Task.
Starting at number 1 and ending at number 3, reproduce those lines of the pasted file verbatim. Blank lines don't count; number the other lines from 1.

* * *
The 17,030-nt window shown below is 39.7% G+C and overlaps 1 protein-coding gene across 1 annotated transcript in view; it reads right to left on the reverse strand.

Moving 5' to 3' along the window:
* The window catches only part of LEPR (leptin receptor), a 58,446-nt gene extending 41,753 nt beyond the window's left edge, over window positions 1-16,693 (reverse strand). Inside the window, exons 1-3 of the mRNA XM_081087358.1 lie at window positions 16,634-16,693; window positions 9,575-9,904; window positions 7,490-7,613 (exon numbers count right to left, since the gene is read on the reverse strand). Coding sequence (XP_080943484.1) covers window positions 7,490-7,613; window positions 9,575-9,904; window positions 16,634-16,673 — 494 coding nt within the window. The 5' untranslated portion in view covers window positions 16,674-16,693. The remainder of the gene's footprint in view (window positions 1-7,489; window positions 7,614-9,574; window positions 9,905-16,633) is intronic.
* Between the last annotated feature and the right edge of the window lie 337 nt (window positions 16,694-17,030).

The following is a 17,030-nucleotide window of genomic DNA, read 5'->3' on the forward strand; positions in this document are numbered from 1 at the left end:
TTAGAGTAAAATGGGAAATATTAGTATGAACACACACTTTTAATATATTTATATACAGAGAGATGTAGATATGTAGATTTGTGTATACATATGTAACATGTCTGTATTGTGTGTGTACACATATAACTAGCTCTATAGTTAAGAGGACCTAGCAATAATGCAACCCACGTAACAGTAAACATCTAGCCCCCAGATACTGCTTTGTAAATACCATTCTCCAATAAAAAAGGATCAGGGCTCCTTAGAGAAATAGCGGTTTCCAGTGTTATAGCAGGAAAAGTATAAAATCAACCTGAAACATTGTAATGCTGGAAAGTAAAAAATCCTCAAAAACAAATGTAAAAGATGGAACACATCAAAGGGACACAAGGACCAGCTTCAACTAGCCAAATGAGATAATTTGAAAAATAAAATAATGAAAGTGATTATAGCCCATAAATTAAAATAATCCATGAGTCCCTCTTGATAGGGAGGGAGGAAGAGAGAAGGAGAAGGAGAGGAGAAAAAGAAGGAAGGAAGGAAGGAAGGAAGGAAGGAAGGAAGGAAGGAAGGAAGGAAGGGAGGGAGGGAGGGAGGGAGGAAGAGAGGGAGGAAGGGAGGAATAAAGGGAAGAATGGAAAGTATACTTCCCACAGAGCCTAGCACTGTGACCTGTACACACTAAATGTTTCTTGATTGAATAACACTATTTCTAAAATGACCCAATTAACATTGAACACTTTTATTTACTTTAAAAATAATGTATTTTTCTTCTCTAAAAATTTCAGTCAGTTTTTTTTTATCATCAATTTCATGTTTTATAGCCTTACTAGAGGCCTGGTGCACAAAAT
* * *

The 17,030-nt window shown below is 39.7% G+C and overlaps 1 protein-coding gene across 1 annotated transcript in view; it reads right to left on the reverse strand.

Moving 5' to 3' along the window:
* The window catches only part of LEPR (leptin receptor), a 58,446-nt gene extending 41,753 nt beyond the window's left edge, over window positions 1-16,693 (reverse strand). Inside the window, exons 1-3 of the mRNA XM_081087358.1 lie at window positions 16,634-16,693; window positions 9,575-9,904; window positions 7,490-7,613 (exon numbers count right to left, since the gene is read on the reverse strand). Coding sequence (XP_080943484.1) covers window positions 7,490-7,613; window positions 9,575-9,904; window positions 16,634-16,673 — 494 coding nt within the window. The 5' untranslated portion in view covers window positions 16,674-16,693. The remainder of the gene's footprint in view (window positions 1-7,489; window positions 7,614-9,574; window positions 9,905-16,633) is intronic.